No fault divorce28th March 2022 2:41 pm Comments Off on No fault divorce
In a matter of a few weeks, separating couples will be able to get a divorce, legal partnership or civil partnership dissolution without having to blame one another for the breakdown of their relationship. The government originally planned to introduce no-fault divorce in the August of 2021 but admitted in June 2021, that their original target was too ambitious. The introduction of no-fault divorce has therefore been pushed back to April 2022.
From 6th April 2022, the new law on no-fault divorce in the UK will bring long-awaited reforms to an area of law that has not changed since 1973. Under current legislation, parties can only apply for a divorce if they prove to the Court that their marriage has irretrievably broken down and this must be evidenced by one of five facts:
- Unreasonable Behaviour
- 2 years separation with consent
- 5 years separation
The new no-fault divorce will work by replacing the ‘five facts’ with a new requirement to provide a statement of irretrievable breakdown and as the element of fault will be removed, the application cannot be contested, unless on the grounds of the validity of the marriage.
Applicants will still be able to submit a sole application if their partner does not agree, however parties can now amicably file an application together. As it currently stands, once the Acknowledgment of Service has been filed, the Court currently grants what is known as a Decree Nisi. This will be changed on 6th April to a Conditional Order and can only be applied for once 20 weeks have passed. This final stage of the divorce, which is currently known as Decree Absolute, will now be known as the Final Order.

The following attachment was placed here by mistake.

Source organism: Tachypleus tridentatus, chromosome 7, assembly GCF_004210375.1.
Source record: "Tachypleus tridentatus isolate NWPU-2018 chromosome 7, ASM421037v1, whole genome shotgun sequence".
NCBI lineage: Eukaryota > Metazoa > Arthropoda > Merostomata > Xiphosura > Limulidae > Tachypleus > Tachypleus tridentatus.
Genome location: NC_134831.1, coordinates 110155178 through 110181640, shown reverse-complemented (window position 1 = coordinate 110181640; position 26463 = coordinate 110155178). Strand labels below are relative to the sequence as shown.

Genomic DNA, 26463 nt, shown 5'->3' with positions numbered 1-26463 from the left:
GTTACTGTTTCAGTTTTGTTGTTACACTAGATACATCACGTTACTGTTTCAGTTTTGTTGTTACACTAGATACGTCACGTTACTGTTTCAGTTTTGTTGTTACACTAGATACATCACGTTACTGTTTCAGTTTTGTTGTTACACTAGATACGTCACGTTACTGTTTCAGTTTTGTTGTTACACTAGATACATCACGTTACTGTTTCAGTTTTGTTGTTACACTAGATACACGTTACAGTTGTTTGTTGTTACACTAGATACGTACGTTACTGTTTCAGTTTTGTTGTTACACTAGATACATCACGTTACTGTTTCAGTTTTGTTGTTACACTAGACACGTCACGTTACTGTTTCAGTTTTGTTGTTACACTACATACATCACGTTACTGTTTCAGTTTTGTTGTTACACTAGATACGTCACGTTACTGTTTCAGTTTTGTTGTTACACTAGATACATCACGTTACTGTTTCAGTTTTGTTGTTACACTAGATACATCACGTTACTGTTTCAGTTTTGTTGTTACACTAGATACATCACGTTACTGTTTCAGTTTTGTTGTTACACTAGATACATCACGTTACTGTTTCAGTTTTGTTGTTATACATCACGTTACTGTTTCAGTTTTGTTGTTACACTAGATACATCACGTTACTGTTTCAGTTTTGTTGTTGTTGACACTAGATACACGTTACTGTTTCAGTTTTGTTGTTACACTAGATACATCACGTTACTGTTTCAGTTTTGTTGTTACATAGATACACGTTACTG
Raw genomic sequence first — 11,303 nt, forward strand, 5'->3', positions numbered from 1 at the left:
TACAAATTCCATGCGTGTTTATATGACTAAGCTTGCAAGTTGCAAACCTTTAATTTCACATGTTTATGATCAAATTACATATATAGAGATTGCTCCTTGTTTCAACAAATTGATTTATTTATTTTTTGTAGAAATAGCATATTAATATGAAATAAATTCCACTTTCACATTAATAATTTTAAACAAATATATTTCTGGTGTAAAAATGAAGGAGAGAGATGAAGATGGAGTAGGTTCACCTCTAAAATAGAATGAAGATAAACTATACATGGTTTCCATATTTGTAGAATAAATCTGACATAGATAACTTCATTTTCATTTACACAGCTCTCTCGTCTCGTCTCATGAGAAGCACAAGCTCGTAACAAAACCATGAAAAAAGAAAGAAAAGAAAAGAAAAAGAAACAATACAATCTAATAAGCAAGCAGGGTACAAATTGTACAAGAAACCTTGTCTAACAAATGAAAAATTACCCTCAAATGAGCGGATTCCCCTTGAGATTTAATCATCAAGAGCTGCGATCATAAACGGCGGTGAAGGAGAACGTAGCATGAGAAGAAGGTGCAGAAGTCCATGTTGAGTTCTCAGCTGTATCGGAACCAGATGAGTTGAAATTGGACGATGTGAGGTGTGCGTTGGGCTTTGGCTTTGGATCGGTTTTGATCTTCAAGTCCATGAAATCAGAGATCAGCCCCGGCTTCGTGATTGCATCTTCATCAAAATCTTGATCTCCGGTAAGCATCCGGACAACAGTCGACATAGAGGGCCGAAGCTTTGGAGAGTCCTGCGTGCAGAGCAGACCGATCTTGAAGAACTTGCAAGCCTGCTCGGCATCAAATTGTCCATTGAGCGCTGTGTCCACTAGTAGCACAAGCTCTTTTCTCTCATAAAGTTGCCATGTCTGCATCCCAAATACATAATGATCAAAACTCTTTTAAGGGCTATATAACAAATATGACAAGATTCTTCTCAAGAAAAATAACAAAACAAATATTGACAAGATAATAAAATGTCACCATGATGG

John Randle, Chambers & Partners ranked lawyer at Colemans solicitors said: ‘the changes to the divorce laws are very welcome indeed, after a very long wait and much campaigning by family lawyers up and down the country. One note of caution however is that clients should always seek legal advice and obtain financial remedy orders before they become finally divorced, as otherwise they may lose valuable financial benefits.’
It is still not clear how costs will be treated once the new no-fault divorce comes into force, however, we would assume that in most cases, due the amicable nature of the no-fault divorce that costs can be agreed.
We have had a couple of calls recently enquiring whether they should wait for the no-fault divorce to begin, however we would suggest that there is a lot to consider prior to filing an application with the Court and we would recommend that you obtain legal advice as soon as possible.
If you would like more information about our specialist divorce service, or to book an initial 1 hour consultation, please do not hesitate to contact us by calling 01628 631051 or by emailing firstname.lastname@example.org
Categorised in: Family Law
This post was written by Colemans Solicitors LLP